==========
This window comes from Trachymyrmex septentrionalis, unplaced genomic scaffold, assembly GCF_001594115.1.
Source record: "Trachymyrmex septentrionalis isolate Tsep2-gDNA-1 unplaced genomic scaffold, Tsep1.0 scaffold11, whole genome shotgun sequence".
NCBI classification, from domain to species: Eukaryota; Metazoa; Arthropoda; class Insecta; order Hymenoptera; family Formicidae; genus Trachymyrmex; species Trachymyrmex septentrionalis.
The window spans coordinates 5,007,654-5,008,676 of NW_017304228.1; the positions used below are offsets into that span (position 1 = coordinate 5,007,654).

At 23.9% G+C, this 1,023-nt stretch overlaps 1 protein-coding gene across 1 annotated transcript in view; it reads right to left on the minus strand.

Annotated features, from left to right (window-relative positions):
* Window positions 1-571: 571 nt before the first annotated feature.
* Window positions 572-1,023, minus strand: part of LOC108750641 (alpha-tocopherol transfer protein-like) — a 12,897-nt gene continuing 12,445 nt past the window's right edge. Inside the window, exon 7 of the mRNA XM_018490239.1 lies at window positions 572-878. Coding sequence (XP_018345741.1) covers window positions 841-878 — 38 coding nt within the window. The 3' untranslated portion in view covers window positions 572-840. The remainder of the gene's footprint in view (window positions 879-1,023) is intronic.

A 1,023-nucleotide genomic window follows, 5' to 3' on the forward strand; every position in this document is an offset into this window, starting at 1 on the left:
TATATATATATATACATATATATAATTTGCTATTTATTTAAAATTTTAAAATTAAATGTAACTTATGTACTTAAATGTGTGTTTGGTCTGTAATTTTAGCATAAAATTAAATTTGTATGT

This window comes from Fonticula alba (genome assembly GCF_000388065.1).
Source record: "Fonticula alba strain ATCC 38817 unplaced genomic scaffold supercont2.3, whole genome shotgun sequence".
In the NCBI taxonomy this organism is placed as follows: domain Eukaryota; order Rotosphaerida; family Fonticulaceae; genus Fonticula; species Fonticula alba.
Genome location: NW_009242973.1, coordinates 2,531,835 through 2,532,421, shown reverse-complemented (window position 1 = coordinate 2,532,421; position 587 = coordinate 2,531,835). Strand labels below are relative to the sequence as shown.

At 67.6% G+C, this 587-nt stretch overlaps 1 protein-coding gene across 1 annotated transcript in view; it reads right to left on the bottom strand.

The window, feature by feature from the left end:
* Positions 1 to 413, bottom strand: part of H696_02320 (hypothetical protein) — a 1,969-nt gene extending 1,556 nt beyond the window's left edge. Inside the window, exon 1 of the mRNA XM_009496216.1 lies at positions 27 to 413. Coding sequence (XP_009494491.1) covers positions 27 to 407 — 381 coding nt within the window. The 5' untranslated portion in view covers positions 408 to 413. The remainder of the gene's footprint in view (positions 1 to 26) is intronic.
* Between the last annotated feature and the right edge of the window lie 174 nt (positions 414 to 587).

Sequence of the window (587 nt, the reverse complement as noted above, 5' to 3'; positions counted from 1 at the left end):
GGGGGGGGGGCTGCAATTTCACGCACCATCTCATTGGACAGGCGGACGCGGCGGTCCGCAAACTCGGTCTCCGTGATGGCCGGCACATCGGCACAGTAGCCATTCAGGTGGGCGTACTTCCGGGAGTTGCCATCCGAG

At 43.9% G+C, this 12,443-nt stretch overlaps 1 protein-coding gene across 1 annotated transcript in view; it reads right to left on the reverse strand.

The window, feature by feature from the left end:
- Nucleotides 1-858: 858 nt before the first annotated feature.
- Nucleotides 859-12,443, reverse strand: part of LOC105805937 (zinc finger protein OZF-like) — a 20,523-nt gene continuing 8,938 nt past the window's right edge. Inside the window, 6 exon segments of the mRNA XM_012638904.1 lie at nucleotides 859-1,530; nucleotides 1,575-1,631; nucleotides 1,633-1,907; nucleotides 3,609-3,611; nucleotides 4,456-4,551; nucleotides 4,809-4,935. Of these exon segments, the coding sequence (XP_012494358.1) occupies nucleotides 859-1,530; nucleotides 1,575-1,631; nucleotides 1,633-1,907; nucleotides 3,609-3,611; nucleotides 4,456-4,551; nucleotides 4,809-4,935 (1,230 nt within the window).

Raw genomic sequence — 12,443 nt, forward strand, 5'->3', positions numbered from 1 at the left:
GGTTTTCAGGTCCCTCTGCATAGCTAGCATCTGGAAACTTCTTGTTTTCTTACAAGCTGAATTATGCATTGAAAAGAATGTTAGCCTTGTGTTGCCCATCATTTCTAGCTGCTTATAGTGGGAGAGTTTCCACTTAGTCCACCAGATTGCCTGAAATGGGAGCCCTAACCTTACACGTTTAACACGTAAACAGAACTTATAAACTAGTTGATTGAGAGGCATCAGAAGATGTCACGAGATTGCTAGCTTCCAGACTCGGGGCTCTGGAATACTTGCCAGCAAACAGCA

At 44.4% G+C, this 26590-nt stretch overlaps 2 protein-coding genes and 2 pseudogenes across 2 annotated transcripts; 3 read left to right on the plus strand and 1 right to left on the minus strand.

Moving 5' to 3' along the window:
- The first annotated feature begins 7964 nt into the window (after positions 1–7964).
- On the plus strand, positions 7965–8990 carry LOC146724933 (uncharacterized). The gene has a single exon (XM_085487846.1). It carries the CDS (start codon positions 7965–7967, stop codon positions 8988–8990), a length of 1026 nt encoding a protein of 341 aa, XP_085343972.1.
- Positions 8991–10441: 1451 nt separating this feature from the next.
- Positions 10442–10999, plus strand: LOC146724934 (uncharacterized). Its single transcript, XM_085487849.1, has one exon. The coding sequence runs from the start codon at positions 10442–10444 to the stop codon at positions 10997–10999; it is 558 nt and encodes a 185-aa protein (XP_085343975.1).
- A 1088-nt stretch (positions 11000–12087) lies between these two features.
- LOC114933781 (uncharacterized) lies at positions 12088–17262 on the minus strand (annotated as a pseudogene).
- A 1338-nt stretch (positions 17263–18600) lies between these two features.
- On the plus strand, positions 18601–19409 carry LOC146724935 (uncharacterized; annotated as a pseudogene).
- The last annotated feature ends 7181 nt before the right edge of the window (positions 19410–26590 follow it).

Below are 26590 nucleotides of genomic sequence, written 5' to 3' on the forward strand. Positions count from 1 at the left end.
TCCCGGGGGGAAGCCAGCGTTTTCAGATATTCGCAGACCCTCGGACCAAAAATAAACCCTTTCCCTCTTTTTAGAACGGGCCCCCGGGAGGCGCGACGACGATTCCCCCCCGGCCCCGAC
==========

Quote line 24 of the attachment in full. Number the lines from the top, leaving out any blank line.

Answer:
- Nucleotides 859-12,443, reverse strand: part of LOC105805937 (zinc finger protein OZF-like) — a 20,523-nt gene continuing 8,938 nt past the window's right edge. Inside the window, 6 exon segments of the mRNA XM_012638904.1 lie at nucleotides 859-1,530; nucleotides 1,575-1,631; nucleotides 1,633-1,907; nucleotides 3,609-3,611; nucleotides 4,456-4,551; nucleotides 4,809-4,935. Of these exon segments, the coding sequence (XP_012494358.1) occupies nucleotides 859-1,530; nucleotides 1,575-1,631; nucleotides 1,633-1,907; nucleotides 3,609-3,611; nucleotides 4,456-4,551; nucleotides 4,809-4,935 (1,230 nt within the window).